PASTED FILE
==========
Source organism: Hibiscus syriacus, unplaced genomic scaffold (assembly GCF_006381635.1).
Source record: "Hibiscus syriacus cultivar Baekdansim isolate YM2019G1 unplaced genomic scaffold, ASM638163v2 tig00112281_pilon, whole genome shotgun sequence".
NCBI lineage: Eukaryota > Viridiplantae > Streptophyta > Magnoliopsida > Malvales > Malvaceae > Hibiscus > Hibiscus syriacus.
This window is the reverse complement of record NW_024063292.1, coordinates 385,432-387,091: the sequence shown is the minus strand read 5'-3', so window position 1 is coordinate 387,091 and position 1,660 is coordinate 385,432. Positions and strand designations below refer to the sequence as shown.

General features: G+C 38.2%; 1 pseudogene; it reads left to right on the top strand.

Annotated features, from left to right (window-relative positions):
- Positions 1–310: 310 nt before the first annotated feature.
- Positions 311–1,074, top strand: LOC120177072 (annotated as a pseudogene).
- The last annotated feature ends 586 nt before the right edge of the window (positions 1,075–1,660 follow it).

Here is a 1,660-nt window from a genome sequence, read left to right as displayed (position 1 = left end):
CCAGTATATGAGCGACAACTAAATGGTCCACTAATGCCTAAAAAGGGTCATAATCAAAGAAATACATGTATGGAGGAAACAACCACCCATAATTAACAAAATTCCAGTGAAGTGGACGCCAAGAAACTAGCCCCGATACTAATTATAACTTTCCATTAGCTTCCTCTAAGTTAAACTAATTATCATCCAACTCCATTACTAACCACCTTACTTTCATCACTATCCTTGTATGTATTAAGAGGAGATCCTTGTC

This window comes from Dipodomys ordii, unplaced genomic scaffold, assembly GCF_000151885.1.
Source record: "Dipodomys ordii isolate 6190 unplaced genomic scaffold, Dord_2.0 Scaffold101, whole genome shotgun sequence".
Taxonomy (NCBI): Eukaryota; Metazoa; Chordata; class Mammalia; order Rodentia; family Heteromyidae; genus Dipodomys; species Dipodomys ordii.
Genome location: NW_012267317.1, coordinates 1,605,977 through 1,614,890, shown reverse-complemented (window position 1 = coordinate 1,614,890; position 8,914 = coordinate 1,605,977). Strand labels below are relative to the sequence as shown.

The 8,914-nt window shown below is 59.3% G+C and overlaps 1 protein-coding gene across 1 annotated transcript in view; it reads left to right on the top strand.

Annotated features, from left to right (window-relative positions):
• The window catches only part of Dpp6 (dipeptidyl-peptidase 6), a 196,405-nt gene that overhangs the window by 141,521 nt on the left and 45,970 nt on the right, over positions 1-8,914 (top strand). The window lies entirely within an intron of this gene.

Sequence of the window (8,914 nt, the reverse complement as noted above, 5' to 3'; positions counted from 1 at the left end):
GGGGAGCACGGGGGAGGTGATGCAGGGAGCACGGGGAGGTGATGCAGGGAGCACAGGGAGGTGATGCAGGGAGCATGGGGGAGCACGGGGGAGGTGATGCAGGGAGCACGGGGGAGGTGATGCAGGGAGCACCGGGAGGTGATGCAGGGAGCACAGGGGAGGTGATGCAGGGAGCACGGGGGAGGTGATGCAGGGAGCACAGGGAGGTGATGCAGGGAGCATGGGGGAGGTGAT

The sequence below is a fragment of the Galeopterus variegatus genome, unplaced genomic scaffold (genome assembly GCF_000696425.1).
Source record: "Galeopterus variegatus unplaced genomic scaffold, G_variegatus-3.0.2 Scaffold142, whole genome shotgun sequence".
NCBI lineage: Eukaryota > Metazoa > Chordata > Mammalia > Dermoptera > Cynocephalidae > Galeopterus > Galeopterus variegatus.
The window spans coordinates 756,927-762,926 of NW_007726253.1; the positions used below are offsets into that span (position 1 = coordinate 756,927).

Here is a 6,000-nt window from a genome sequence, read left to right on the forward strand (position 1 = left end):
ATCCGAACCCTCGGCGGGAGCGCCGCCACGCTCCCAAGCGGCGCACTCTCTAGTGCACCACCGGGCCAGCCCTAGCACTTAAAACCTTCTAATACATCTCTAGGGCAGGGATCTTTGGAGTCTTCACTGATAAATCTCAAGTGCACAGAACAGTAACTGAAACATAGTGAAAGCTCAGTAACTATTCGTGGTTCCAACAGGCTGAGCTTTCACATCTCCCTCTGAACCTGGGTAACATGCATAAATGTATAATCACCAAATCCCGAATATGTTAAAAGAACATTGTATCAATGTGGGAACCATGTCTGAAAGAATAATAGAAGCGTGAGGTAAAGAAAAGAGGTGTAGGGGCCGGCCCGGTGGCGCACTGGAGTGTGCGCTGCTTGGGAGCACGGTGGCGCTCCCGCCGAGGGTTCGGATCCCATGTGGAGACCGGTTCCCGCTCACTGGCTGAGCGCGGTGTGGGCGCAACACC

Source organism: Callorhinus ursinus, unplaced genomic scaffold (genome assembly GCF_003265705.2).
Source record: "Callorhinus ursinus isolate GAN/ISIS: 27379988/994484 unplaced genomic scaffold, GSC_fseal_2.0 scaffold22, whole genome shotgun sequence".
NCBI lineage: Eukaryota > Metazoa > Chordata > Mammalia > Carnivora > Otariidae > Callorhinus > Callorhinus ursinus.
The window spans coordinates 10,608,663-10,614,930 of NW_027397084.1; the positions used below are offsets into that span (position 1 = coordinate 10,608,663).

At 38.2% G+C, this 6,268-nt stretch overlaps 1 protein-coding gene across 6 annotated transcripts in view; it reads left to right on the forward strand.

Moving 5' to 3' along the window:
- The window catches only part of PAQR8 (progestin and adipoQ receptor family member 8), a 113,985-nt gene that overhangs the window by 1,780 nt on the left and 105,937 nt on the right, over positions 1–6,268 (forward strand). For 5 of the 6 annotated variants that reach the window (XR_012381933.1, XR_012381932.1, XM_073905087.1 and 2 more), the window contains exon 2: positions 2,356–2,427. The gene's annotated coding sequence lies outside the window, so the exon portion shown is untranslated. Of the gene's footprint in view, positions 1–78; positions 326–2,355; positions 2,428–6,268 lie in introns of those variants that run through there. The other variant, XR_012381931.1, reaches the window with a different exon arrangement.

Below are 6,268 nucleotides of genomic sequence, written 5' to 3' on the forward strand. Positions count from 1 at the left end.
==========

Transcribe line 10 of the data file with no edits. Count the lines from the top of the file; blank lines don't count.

Here is a 1,660-nt window from a genome sequence, read left to right as displayed (position 1 = left end):